Whoa! People have abandoned drywall? I think you need to check with U.S. Gypsum - they may not have heard about that yet.
I found it interesting to read that "Veneer plaster application is typically a one-day operation; a typical drywall job usually takes three days". (http://www.bobvila.com/ArticleLibrary/Task/Building/Blueboard.html ) That has some pretty significant cost implications. I would think it a very attractive product to sell given that a builder can probably charge considerably more for the "upgrade".
 

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Put rain water in a coffee can with a pound of sinkers. Leave for three weeks, then add carbonated water.

SHIZAM! you now have the exciting new soft drink "Nail Pop"

Bob
 

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LOL Bob, it's a good thing your relatives left, one of you is enough. :Thumbs:
 

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I guess all those old plasters that said that sheet rock is a fad were right. To bad their all retired. ;)
 

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Dry wall screws

Hi Boys, Whenever i came across popped drywall screws i would always reveal them, screw them back in then patch....But someone told me the other day to unscrew them right out then fill in the holes that way they won't pop again! :eek: Is this true? Or is he bsing me? Never know anymore, one person tells ya one way then someone has to throw a monkey wrench into it..BTW there is alot and i dont think taking them right out is the right answer but im sure someone on this board knows..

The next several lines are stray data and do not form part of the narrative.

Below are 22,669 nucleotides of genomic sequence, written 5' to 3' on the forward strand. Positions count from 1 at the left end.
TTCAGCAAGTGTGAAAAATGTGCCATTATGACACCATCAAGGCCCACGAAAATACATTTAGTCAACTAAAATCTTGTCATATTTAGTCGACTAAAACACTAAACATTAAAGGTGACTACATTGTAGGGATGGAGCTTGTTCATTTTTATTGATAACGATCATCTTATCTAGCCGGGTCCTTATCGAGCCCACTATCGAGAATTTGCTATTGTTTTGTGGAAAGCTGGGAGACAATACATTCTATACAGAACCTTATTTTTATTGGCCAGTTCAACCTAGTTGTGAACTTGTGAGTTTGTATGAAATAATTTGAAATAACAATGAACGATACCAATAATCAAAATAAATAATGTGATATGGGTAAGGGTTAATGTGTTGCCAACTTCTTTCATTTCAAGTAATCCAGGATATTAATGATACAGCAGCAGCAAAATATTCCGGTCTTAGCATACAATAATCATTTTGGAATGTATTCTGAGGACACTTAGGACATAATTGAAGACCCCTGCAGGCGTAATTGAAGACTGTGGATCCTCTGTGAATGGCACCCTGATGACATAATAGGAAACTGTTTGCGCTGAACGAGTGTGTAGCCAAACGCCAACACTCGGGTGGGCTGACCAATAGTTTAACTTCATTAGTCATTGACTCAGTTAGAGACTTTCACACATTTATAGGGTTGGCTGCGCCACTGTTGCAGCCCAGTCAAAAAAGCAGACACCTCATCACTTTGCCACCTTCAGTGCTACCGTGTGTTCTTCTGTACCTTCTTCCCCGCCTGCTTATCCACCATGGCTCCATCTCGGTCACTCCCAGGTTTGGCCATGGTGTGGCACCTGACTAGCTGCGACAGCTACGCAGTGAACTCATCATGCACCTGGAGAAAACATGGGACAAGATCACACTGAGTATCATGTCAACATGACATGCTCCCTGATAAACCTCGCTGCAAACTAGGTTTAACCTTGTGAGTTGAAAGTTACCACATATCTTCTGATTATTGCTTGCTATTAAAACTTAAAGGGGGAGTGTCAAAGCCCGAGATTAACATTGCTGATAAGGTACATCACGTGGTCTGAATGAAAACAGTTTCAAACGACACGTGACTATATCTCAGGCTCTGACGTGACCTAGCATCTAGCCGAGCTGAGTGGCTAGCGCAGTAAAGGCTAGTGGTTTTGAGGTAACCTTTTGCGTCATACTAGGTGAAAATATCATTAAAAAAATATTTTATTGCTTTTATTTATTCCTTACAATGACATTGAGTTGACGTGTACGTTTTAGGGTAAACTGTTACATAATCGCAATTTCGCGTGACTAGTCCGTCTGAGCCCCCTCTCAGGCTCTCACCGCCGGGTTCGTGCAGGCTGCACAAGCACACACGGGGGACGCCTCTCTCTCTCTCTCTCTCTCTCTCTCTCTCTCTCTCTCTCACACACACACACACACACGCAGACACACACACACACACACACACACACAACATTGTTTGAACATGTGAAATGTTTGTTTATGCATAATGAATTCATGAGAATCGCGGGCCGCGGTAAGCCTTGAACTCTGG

Thanks :Thumbs:
 

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Screws don't pop, techincally speaking the drywall does. The drywall might not have been flush with the studs where it was screwed so the drywall was setting off the studs held by screws not driven all the way into the wood. Once somebody pushed the drywall onto the studs, days, weeks or years later you got a screw pop. So you don't need to take out a screw that is driven into wood but not all the way, you need to push the drywall flat and drive the screw all the way in to where it was supposed to be.

Now screws that missed the stud are another story, if you can turn them freely, take them out and just fill the hole.
 

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Discussion Starter #17
These are nails not screws. My guess was that they were driven in-between the top plate and the plate under. Therefore not gripping very good. I will replace with screws and patch.
 

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I would agreee with your assessment 1grnlwn. Pull and screw the sheet back down, tape and mud.
 

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When I moved into my present house about 15 years ago, I swear every nail was popped. It had been left vacant for a year or so. I think being cold in the winter and closed up (hot in the summer) caused enough movement. I've been told the wood studs dry and shrink, releasing the nails. You could push on the dw and see it move. Come to think of it I did notice a pattern an inch or so below the ceiling so many could have been driven between the stud and plate. I drove a screw an inch or two away, banged in the nail and patched. I've had very few since then and they're probably different ones.

Dave